[Retros] Some retro active thoughts

per olin per.olin at luukku.com
Thu Dec 21 09:32:58 EST 2006

Some retro active thoughts

Proofgames - A to B chess

In his book Der Blick zuruck W. Dittmann gives a large overview of the retro problem genre and its history. Discussed is, among many other things, whether proofgames are to be considered as retros or not. I have myself had some doubts, but now we do not have to worry about this anymore. Dittmann gives in his thorough way the answer: yes they are.

One special type of proofgames are the ones not starting with the initial position (IP), but with a composed position A. These are in the book called A to B chess (A nach B Schach). One very special type of A to B is the situation, where A = B meaning that the same position has to be reached with the other party to move (proofgame in an uneven number of halfmoves). The foundation for this was outlined by Ceriani in 1949; later also elaborated by Bartel. Dittmann writes that the next steps in A to B Chess were taken over half a century later in Andernach 2001, which is not correct. The example when the 2001 tournament was announced was a proofgame with double Allumwandlung (AUW). This double AUW is also the theme of my pioneer problem in A to B chess published in Suomen Tehtavaniekat 1/1993.

Also in the book are mentioned proofgames with multiple diagrams and based on repetition of the same position for the third time. For the sake of getting the historical facts right, here my own achievements: my first proofgame with more than two positions, in this case five positions, was awarded 4th Pl. in Springaren Summer Tourney 1997. My first proofgame with elements of repetetion of position was as original in the Finnish Solving Championship 1992 and published in Suomen Tehtavaniekat 4/1992. Does anyone know earlier examples?

Need for a database

The above said gives the thought that we should have some type of database for our retro problems. What would be a better place that the Retro Corner? It could include first publishing of its type and record achievements; there could be as retros, constructional tasks, proofgames, fairy conditions etc. Examples of what would be good to have as centralized common information:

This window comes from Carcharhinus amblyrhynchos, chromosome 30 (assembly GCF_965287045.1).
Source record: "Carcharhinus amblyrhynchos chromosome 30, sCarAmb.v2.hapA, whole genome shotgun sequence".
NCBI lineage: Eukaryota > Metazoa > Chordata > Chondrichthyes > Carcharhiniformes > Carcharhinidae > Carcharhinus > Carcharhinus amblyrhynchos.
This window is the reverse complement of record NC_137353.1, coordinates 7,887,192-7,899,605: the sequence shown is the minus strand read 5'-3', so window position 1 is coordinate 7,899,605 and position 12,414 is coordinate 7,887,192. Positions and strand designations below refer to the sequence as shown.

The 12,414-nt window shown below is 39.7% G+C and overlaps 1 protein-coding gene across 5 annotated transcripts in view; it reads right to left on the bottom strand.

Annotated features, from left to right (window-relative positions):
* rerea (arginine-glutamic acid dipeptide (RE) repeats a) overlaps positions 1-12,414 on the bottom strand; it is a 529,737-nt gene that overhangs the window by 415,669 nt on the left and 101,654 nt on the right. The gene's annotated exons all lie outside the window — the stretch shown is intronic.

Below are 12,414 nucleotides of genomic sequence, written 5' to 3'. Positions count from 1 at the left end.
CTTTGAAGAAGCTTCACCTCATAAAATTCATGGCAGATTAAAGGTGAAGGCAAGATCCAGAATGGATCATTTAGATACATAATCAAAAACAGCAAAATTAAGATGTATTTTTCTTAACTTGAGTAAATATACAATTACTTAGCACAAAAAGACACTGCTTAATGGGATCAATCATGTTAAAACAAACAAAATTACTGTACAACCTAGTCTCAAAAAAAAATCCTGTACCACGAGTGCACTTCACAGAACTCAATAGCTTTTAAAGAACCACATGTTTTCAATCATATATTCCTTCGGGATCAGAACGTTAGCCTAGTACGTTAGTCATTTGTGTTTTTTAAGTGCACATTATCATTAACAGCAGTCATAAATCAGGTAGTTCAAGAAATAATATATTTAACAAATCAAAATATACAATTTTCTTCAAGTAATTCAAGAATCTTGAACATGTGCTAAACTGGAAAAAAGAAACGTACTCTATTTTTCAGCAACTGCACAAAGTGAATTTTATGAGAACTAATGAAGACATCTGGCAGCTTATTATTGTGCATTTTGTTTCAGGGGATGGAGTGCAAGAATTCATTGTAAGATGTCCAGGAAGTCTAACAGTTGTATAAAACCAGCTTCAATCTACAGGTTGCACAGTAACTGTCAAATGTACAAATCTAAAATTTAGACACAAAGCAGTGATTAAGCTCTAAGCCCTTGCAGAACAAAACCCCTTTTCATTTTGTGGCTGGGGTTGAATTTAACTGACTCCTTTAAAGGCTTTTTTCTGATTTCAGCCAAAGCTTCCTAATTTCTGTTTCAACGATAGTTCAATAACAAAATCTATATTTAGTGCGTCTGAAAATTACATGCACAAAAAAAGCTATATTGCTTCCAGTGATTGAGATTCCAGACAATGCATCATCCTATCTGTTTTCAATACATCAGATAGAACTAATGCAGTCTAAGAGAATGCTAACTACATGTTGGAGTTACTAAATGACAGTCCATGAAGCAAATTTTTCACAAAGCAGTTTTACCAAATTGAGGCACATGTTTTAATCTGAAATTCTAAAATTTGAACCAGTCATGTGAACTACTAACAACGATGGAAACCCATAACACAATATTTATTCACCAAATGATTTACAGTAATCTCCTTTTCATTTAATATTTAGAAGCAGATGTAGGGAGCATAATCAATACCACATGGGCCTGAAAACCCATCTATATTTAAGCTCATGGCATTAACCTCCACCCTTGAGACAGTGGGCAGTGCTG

Historical facts
-First proofgame with variation in move order
-First proofgame with single solution
-First proofgame with two / three solutions
-First retro based on 50 moves rule

and in the record area

-Longest proofgame from IP
-Longest proofgame from A to B. Nobody has tried yet!
-Longest proofgame starting from Random Chess (Fischerandom). Nobody has tried yet!

Compare with endgames

Let's look on how well the endgame study community is doing: the magazine EG with primus motor AJ Roycroft publishes copy of all awards in the world. There is an electronic collection of endgames by H. van der Heijden, who also provides anticipation services. Is there anything that goes unnoticed in the endgame world?

Proofgames and other retros have gained great popularity in recent years. The Gert Wilts book from early nineties covered everything in proofgames up to then. But after that we have had an explosion, which is published all over the world. This means that the present results are known to nobody. Something should be done.

If we don't want to copy the concept of the endgames, then we could have a database gathering all essential that has been done. So far there are only part of the new retros reproduced in the Retro Corner. What could prevent us from republishing all retro problems that are being published in the world (are there any copyright issues?). Then we would all be up-to-date!

All problem chess achievements will be put into electronic form sooner or later; if we do it sooner the task will be easier.

For the moment there is in Retro corner an interesting exercise going on: proofgames with the minimum number of moves with a specific feature e.g. with a pawn mating on 2nd/7th rank. Personally I have not been able to study all contributions, but I would be really interested to see the end results. But where will these be found? Answer: by going through all contributions there have been? No, that’s impossible, the answer is in the suggested database.

If the idea is good, then we only need somebody to organize it! Comments are welcome.

Espoo, Finland 21.12.2006

Per Olin


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